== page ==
Abdel Basset al-Megrahi in Tripoli. (CNN)
In August 2009, a Scottish prison board released al-Megrahi from serving a life sentence and allowed him to return to Libya, on humanitarian grounds: Doctors determined that the bomber, who was suffering from terminal cancer, had just three months to live. But last month--some two years later--al-Megrahi was spotted on video attending a pro-Gadhafi rally in Tripoli.
It seems that al-Megrahi's health has lately taken another turn for the worse, however: When CNN's Nic Robertson found al-Megrahi over the weekend at a villa in Tripoli, he was unable to question him about his role in the terrorist attack that killed 270 people. Al-Megrahi was unable to focus on any questions, since he was drifting in and out of consciousness, Robertson reported Sunday:
"I was expecting al-Megrahi to be in a comfy armchair, but he was not," Robertson reported. "Beneath the blankets [of his hospital bed] was al-Megrahi, eyes shut, inert. ... The oxygen mask on his face, ... the drip hanging a foot from his head. His skin seemed paper-thin, his face sallow and sunken. ... There is no movement. His eyes remain shut."
Al-Megrahi's son Khaled told Robertson that the family has been trying to care for his father at home; he'd been removed from a Tripoli hospital shortly before the Libyan rebels entered the capital city last week. "If you send him to Scotland, he will die by the way. Here or there," Khaled told CNN.
Meanwhile, a representative of the Libyan opposition National Transition Council said Sunday that the body has no plans to extradite al-Megrahi to the United Kingdom or the United States.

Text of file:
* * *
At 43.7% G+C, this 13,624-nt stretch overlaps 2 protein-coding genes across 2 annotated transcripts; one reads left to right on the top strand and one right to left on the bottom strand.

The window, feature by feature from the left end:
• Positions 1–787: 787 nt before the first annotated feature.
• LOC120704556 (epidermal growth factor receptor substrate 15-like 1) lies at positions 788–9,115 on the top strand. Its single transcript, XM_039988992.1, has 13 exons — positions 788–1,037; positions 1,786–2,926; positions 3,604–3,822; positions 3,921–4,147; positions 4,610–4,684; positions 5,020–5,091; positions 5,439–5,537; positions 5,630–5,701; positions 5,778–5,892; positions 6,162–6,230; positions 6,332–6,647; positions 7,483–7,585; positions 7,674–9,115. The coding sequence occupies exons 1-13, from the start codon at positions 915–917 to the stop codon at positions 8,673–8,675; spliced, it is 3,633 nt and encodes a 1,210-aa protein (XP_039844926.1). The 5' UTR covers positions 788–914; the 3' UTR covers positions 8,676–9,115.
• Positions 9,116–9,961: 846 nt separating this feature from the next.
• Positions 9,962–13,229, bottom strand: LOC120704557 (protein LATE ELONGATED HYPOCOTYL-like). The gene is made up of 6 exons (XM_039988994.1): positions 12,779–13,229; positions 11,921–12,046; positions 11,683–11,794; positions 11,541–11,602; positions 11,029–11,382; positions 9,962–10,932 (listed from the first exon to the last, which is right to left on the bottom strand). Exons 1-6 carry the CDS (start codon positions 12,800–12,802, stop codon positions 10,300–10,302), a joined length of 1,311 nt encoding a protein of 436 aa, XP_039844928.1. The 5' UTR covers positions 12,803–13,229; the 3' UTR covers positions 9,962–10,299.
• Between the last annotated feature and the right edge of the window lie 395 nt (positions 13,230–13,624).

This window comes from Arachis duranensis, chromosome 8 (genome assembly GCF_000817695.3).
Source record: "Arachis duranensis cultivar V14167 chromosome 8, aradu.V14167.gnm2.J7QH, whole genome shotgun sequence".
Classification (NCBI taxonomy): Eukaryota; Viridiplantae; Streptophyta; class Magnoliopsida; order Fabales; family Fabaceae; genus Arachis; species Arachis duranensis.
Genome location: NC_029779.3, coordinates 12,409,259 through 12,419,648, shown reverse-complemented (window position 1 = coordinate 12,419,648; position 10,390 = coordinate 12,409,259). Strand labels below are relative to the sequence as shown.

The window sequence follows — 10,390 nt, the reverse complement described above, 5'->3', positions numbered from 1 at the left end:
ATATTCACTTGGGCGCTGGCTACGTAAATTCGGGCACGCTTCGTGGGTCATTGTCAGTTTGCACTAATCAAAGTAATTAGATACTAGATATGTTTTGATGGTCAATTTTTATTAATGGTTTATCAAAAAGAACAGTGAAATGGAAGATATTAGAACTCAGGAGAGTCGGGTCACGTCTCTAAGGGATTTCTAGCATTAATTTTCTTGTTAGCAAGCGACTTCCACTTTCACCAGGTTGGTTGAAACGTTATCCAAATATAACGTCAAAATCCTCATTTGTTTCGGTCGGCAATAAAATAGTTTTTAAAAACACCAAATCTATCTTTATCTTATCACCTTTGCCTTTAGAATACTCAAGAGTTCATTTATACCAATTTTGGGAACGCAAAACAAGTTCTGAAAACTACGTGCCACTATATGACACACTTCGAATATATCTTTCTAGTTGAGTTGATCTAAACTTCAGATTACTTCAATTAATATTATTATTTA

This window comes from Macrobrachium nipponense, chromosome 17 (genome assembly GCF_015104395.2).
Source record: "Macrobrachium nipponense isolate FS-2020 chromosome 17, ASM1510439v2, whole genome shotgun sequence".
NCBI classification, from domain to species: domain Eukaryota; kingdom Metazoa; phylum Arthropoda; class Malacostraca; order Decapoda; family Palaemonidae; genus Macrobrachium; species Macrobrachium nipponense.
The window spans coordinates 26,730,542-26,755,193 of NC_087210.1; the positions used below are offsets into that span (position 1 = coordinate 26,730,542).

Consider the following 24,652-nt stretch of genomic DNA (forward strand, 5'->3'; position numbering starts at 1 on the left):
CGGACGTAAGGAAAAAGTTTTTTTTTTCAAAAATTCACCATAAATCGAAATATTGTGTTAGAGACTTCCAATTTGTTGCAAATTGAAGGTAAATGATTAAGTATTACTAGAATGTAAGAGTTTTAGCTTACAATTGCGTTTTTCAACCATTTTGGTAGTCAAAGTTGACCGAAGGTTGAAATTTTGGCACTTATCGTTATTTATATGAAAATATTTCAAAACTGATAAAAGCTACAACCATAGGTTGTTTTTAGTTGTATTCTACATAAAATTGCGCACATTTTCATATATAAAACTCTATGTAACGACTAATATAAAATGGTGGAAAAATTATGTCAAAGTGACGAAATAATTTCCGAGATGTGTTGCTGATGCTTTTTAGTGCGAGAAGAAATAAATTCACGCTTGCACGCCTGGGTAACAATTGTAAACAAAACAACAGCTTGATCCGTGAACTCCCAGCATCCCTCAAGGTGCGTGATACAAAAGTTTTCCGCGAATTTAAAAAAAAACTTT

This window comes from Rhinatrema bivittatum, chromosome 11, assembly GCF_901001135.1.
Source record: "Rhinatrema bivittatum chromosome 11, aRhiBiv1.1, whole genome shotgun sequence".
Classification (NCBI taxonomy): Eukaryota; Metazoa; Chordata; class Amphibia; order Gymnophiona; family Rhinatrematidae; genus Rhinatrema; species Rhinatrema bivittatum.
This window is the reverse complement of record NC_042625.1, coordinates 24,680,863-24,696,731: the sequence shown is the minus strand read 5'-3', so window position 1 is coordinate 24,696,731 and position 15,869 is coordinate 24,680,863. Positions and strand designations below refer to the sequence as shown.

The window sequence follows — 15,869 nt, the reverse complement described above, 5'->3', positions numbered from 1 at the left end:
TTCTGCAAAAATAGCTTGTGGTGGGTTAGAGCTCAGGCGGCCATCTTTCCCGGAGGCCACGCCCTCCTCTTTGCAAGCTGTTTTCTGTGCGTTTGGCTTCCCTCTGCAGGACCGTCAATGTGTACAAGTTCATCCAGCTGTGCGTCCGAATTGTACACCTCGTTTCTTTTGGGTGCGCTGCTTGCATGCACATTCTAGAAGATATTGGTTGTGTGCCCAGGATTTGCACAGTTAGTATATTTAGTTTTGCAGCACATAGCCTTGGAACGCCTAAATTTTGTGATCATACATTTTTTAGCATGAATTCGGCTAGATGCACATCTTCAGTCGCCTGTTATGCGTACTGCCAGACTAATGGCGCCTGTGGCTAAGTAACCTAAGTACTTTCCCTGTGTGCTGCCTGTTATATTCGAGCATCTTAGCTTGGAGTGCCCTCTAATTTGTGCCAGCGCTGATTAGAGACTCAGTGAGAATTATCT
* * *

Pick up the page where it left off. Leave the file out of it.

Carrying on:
"Al-Megrahi has already been judged once and he will not be judged again," NTC minister Mohammed al-Alagi told reporters in Tripoli Sunday, the New York Times reported. "We do not hand over Libyan citizens; Gadhafi does."
The State Department said Monday however that it has requested in the past week that Libya's transitional leaders review the Megrahi case.
"We asked the TNC to, as soon as it can, take a hard look what it thinks ought to happen with Mr. Megrahi, and it is committed to do that," State Department spokeswoman Victoria Nuland told journalists at a press conference Monday, using the abbreviation the State Department uses for Libya's National Transition Council.
Nuland also said the Justice Department is looking at the matter.
To date, neither the United States nor the United Kingdom has formally requested Megrahi's extradition, nor is he currently facing outstanding charges abroad.
American lawmakers--in particular from the New York and New Jersey delegations that were home to many of the victims of the Pan Am 103 attack--have been pushing for investigation of Megrahi's suspicious release two years ago and for some sort of due process. Sen. Charles Schumer (D-NY) for one expressed skepticism Monday about the latest reports of al-Megrahi's decline:
"This wouldn't be the first time that Libyan officials claimed al-Megrahi was on his death bed," Schumer said in a statement Monday. "We're going to need a lot more verification than the word of local Libyan officials. There is no justifiable basis for the rebels' decision to shield this convicted terrorist."
Some investigators and writers who have studied the Pan Am 103 bombing have previously raised questions about the strength of the evidence used to convict al-Megrahi. (The London Review of Books's Hugh Miles reported in 2007 on one prevailing alternative theory of the case: that Iranian-backed Palestinian militants carried out the bombing as revenge for the 1988 U.S. downing of an Iranian civilian airliner.) Robertson's report suggests that the only man convicted in the case may not be around much longer to provide any information he may have.
UPDATE: This piece has been updated with the State Department's comments Monday that it has requested that Libya's National Transition Council review the Megrahi case.